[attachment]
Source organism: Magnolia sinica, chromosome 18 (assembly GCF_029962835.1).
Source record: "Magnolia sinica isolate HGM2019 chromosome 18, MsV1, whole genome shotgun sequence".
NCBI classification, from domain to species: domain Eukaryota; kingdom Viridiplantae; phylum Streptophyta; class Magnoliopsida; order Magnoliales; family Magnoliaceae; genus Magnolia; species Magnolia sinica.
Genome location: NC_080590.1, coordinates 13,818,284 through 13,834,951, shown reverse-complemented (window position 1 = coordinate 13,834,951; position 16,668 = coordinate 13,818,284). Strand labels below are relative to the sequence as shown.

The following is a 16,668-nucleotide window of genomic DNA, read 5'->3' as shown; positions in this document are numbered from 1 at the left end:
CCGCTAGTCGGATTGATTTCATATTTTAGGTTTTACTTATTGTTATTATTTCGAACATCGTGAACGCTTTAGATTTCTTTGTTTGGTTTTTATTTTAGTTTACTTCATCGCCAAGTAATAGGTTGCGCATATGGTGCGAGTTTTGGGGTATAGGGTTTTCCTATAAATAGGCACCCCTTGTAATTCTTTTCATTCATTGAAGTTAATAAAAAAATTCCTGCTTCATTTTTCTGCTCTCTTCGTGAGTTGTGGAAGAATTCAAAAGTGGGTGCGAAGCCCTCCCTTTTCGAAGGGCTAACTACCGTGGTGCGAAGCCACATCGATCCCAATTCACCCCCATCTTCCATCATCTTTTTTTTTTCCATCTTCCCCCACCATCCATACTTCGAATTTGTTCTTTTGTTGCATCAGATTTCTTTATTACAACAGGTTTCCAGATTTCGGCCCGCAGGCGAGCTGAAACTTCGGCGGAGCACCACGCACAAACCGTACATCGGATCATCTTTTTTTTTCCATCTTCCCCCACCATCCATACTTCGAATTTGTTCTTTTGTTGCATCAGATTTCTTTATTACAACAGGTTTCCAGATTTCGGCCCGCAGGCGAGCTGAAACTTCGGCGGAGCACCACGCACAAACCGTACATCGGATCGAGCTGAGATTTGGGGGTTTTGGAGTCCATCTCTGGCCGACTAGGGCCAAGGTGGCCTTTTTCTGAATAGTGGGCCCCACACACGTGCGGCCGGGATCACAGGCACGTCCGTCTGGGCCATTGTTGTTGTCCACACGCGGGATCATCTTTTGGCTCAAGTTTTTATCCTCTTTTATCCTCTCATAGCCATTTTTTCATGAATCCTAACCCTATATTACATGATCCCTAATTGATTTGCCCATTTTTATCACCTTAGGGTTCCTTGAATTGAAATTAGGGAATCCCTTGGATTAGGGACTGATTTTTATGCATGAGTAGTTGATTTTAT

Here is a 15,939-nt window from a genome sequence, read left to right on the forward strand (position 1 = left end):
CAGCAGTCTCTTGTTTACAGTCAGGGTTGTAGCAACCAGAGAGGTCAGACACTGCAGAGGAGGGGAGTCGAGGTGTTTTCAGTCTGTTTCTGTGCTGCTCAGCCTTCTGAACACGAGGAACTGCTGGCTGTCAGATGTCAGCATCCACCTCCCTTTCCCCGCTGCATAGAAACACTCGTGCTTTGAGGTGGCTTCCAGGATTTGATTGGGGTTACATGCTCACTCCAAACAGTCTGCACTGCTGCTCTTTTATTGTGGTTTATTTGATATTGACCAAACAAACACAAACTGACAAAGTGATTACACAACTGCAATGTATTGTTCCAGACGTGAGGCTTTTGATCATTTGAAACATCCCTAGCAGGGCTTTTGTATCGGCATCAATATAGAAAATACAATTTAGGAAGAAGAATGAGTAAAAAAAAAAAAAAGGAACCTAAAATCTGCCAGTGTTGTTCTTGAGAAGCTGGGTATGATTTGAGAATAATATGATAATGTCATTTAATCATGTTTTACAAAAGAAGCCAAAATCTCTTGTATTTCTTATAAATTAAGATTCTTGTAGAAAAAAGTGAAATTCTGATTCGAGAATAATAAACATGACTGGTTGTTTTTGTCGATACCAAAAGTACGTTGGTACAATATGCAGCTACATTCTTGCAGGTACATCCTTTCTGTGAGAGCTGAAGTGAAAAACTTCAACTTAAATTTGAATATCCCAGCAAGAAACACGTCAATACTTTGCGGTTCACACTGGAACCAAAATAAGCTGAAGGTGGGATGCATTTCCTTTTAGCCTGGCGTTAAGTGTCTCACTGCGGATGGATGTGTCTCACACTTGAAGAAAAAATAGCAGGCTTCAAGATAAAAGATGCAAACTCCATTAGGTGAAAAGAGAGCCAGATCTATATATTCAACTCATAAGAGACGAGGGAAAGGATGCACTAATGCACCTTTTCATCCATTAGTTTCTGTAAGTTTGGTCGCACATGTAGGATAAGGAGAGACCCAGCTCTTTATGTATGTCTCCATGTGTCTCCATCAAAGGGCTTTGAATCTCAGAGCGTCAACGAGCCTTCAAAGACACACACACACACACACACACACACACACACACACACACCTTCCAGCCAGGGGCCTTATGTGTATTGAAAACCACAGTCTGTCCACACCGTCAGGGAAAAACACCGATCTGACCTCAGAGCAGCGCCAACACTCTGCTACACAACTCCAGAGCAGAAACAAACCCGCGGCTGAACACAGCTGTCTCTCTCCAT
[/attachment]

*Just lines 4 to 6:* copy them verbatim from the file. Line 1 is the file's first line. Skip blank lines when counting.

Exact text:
Genome location: NC_080590.1, coordinates 13,818,284 through 13,834,951, shown reverse-complemented (window position 1 = coordinate 13,834,951; position 16,668 = coordinate 13,818,284). Strand labels below are relative to the sequence as shown.

The following is a 16,668-nucleotide window of genomic DNA, read 5'->3' as shown; positions in this document are numbered from 1 at the left end:
CCGCTAGTCGGATTGATTTCATATTTTAGGTTTTACTTATTGTTATTATTTCGAACATCGTGAACGCTTTAGATTTCTTTGTTTGGTTTTTATTTTAGTTTACTTCATCGCCAAGTAATAGGTTGCGCATATGGTGCGAGTTTTGGGGTATAGGGTTTTCCTATAAATAGGCACCCCTTGTAATTCTTTTCATTCATTGAAGTTAATAAAAAAATTCCTGCTTCATTTTTCTGCTCTCTTCGTGAGTTGTGGAAGAATTCAAAAGTGGGTGCGAAGCCCTCCCTTTTCGAAGGGCTAACTACCGTGGTGCGAAGCCACATCGATCCCAATTCACCCCCATCTTCCATCATCTTTTTTTTTTCCATCTTCCCCCACCATCCATACTTCGAATTTGTTCTTTTGTTGCATCAGATTTCTTTATTACAACAGGTTTCCAGATTTCGGCCCGCAGGCGAGCTGAAACTTCGGCGGAGCACCACGCACAAACCGTACATCGGATCATCTTTTTTTTTCCATCTTCCCCCACCATCCATACTTCGAATTTGTTCTTTTGTTGCATCAGATTTCTTTATTACAACAGGTTTCCAGATTTCGGCCCGCAGGCGAGCTGAAACTTCGGCGGAGCACCACGCACAAACCGTACATCGGATCGAGCTGAGATTTGGGGGTTTTGGAGTCCATCTCTGGCCGACTAGGGCCAAGGTGGCCTTTTTCTGAATAGTGGGCCCCACACACGTGCGGCCGGGATCACAGGCACGTCCGTCTGGGCCATTGTTGTTGTCCACACGCGGGATCATCTTTTGGCTCAAGTTTTTATCCTCTTTTATCCTCTCATAGCCATTTTTTCATGAATCCTAACCCTATATTACATGATCCCTAATTGATTTGCCCATTTTTATCACCTTAGGGTTCCTTGAATTGAAATTAGGGAATCCCTTGGATTAGGGACTGATTTTTATGCATGAGTAGTTGATTTTAT